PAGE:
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March Bathroom Madness: Hall of Fame Coach Mike Krzyzewski Says NC HB2 Law ‘Stupid’

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Legendary Green Bay Packers football coach Vince Lombardi taught his players not only about football but lessons about life. “Perfection is not attainable, but if we chase perfection we can catch excellence,” he once instructed his team.

Legendary college basketball coaches Mike Krzyzewski of Duke and Roy Williams of North Carolina teach their players about basketball and offer life lessons too–like on correct bathroom usage. The two voiced their disdain for the state of North Carolina’s  law that requires people use the bathroom that corresponds to their biological gender in government buildings and state-funded universities.

The law reads, “Public agencies [and local boards of education] shall require every multiple occupancy bathroom or changing facility to be designated for and only used by persons based on their biological sex.”

As a result of the Tar Heel state’s legislation, the NCAA pulled the University of North Carolina as a venue for the popular March Madness tournament for 2017.

Coach Williams explained to USA Today his contempt for the law and the state’s unwillingness to repeal it, saying, “I’m very sad, very disappointed about the whole thing, which apparently is something that’s really, really hard to change.”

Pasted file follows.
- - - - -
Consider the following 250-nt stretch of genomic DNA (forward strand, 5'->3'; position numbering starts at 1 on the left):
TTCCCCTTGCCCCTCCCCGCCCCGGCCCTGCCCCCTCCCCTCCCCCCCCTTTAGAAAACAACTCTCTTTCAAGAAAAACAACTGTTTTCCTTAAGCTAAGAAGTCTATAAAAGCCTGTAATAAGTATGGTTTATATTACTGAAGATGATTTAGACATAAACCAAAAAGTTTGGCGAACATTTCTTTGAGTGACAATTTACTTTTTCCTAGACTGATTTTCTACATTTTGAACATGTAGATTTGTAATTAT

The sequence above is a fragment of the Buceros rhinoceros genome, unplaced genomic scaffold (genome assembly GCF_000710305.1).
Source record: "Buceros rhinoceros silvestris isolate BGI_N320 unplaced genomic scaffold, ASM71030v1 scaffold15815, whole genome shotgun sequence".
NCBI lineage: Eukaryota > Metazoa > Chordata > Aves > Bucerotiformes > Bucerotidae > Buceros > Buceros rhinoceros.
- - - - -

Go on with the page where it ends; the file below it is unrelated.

Coach K preached his words of wisdom on March Bathroom Madness while criticizing his home state and complimenting NCAA replacement venue, Greenville, South Carolina.“They have the right to host it whether our state is smart enough to have it,” he said. “It shouldn’t be a contest of one against another.

“It would be nice if our state got as smart and also would host not just basketball tournaments but concerts and other NCAA events. But maybe we’ll get there in the next century, I don’t know. We’ll see.

“Look, it’s a stupid thing. That’s my political statement. If I was president or governor I’d get rid of it. And I’d back up my promises. As unusual as that might be. Anyway, I don’t want to get too political.”

South Carolina knows well the ramifications of the NCAA’s political agenda. For fourteen years the home state of Fort Sumpter, where soldiers fired the first shots of the Civil War, were denied hosting the premier NCAA basketball tournament for flying the Confederate flag on the capitol grounds. In July 2015 then-Governor Nicky Halley ordered the flag removed. 


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